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ACCO’s Distinct Advocacy Program “What About Kids?®” Leads to $25 million in NEW State-based Funding for Childhood Cancer Research!

BELTSVILLE, Md.Dec. 16, 2021 /PRNewswire/ — The American Childhood Cancer Organization announced today that their leadership in 2021 led to $25,000,000 in new state appropriations, transforming childhood cancer research funding. Through Amazon’s support of ACCO’s What About Kids?® Advocacy initiative, ACCO has proven that states play a critical role in overcoming the national disparity between adult and childhood cancer research funding. In addition to the $5 million previously appropriated in Kentucky, ACCO secured an additional $15 million in New Jersey and $10 million in Pennsylvania. The $30 million secured by ACCO across three states for childhood cancer research is equivalent to the annual Federal funding appropriated through the historic Childhood Cancer STAR Act.

Through What About Kids?®, ACCO’s advocacy team worked with legislators to pass Bill 1348 in Pennsylvania. This bill codifies the funding into law as part of the Fiscal Code Bill, Tobacco Settlement Fund. Additionally, they worked with their champions in New Jersey to pass NJ S1431. This establishes the Pediatric Cancer Research Fund which determines how funds are utilized for childhood cancer research within the NJ Comprehensive Cancer Research Program. ACCO is proud to facilitate this $25 million for new childhood cancer research at the Rutgers Cancer Institute of NJ, Children’s Hospital of Philadelphia, UPMC Children’s Hospital of Pittsburgh, Penn State Children’s Hospital, and Abramson at UPENN.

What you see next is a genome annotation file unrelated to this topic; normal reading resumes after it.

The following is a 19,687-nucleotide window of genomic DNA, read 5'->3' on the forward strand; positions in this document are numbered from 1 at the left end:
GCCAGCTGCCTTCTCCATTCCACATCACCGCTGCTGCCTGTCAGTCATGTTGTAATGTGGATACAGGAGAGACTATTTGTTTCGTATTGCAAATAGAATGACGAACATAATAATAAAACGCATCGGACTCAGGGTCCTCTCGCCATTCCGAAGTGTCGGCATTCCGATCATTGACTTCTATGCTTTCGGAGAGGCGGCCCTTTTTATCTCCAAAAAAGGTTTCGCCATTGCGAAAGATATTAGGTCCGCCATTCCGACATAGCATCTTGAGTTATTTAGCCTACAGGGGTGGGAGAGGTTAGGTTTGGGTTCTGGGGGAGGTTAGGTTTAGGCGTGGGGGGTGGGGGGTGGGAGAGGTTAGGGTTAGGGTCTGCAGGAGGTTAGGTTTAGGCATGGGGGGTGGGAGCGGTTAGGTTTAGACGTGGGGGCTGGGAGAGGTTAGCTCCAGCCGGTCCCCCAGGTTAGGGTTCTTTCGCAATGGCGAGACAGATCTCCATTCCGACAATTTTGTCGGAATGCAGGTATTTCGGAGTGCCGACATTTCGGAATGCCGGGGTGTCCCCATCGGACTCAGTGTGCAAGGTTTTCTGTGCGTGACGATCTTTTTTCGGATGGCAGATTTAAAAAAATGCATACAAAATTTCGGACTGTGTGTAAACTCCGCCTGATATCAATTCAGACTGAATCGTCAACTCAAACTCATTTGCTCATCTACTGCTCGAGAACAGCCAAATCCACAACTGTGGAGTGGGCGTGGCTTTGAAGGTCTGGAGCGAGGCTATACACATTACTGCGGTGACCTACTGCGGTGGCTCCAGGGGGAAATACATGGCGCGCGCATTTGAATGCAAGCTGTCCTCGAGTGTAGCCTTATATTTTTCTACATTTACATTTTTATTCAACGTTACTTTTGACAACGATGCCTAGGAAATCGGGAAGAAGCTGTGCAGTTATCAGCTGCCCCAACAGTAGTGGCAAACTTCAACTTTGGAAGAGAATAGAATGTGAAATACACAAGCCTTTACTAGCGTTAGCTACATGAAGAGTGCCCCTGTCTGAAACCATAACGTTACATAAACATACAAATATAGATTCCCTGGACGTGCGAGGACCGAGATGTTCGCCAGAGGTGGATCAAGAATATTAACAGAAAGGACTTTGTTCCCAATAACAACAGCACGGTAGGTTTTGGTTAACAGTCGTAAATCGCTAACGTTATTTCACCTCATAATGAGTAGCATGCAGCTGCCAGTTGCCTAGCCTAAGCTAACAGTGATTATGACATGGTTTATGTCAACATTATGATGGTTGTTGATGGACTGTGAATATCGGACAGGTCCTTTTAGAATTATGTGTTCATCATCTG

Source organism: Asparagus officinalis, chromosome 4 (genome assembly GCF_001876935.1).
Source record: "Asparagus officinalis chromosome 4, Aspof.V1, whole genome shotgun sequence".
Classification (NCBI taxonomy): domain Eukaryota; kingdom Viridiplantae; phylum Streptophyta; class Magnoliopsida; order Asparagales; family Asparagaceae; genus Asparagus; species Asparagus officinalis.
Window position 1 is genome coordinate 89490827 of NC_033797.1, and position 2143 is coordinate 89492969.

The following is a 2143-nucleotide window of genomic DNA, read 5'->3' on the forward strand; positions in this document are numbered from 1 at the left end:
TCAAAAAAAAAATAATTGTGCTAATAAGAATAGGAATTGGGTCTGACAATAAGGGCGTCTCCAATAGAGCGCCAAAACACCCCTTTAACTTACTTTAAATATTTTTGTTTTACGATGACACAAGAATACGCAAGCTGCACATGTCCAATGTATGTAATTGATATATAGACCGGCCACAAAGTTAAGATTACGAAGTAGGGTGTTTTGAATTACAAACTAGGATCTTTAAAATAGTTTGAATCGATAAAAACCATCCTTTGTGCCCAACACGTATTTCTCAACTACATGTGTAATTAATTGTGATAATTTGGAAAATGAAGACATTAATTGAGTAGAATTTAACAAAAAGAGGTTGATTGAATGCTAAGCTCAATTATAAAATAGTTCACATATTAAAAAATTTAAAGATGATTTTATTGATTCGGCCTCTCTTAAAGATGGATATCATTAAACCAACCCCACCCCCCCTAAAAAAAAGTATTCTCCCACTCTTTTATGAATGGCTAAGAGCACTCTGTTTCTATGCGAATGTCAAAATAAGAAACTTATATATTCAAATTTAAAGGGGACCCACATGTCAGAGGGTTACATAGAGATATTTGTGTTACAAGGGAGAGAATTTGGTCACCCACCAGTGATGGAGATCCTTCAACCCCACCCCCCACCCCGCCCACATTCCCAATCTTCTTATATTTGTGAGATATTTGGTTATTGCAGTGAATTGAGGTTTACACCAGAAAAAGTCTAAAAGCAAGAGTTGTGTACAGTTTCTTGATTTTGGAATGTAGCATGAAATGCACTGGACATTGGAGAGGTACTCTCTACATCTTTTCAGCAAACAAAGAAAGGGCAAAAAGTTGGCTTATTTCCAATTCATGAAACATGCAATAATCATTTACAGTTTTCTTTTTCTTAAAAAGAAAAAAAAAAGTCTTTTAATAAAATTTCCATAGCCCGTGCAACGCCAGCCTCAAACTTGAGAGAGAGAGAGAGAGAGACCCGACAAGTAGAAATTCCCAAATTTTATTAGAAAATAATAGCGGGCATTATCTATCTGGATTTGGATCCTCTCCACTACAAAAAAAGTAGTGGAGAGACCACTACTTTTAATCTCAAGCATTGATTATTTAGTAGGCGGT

ACCO’s goal is to secure state-based childhood cancer research funding in 25 states by 2030. This target is in line with the World Health Organization’s Global Initiative for Childhood Cancer: to increase global survival to 60% by 2030, thereby saving an additional 1 million children’s lives.

About The American Childhood Cancer Organization

The American Childhood Cancer Organization was founded in 1970 by parents of children diagnosed with cancer. They are dedicated to making childhood cancer a national health priority through shaping policy, expanding research, raising awareness, and providing educational resources and innovative comfort programs for children with cancer, survivors, and their families. Please visit

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